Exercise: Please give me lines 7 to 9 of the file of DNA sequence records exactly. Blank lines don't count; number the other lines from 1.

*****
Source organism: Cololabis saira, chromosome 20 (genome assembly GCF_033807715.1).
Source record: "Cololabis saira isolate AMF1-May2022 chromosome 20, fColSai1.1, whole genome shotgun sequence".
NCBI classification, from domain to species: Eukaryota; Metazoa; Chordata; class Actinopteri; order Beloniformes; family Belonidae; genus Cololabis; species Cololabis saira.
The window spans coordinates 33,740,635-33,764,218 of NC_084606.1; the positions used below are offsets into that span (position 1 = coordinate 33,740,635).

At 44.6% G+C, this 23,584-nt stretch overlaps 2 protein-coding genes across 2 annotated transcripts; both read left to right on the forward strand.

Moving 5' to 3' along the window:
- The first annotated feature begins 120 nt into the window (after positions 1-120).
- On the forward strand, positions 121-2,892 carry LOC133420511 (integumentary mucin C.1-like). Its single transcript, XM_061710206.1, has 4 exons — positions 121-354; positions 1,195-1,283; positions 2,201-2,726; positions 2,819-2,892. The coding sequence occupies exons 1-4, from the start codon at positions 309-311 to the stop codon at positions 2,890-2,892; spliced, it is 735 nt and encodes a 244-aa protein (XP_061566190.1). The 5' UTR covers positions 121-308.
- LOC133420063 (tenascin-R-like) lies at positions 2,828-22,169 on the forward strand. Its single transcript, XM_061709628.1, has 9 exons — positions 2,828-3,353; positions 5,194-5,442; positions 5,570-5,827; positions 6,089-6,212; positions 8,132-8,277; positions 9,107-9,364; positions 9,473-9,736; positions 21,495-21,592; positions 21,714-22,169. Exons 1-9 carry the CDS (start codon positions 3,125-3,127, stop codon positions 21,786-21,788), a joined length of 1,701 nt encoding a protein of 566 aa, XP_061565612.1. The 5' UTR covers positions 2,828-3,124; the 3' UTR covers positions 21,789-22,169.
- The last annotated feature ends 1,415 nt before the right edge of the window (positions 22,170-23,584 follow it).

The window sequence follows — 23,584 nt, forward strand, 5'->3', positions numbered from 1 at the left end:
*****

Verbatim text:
- The first annotated feature begins 120 nt into the window (after positions 1-120).
- On the forward strand, positions 121-2,892 carry LOC133420511 (integumentary mucin C.1-like). Its single transcript, XM_061710206.1, has 4 exons — positions 121-354; positions 1,195-1,283; positions 2,201-2,726; positions 2,819-2,892. The coding sequence occupies exons 1-4, from the start codon at positions 309-311 to the stop codon at positions 2,890-2,892; spliced, it is 735 nt and encodes a 244-aa protein (XP_061566190.1). The 5' UTR covers positions 121-308.
- LOC133420063 (tenascin-R-like) lies at positions 2,828-22,169 on the forward strand. Its single transcript, XM_061709628.1, has 9 exons — positions 2,828-3,353; positions 5,194-5,442; positions 5,570-5,827; positions 6,089-6,212; positions 8,132-8,277; positions 9,107-9,364; positions 9,473-9,736; positions 21,495-21,592; positions 21,714-22,169. Exons 1-9 carry the CDS (start codon positions 3,125-3,127, stop codon positions 21,786-21,788), a joined length of 1,701 nt encoding a protein of 566 aa, XP_061565612.1. The 5' UTR covers positions 2,828-3,124; the 3' UTR covers positions 21,789-22,169.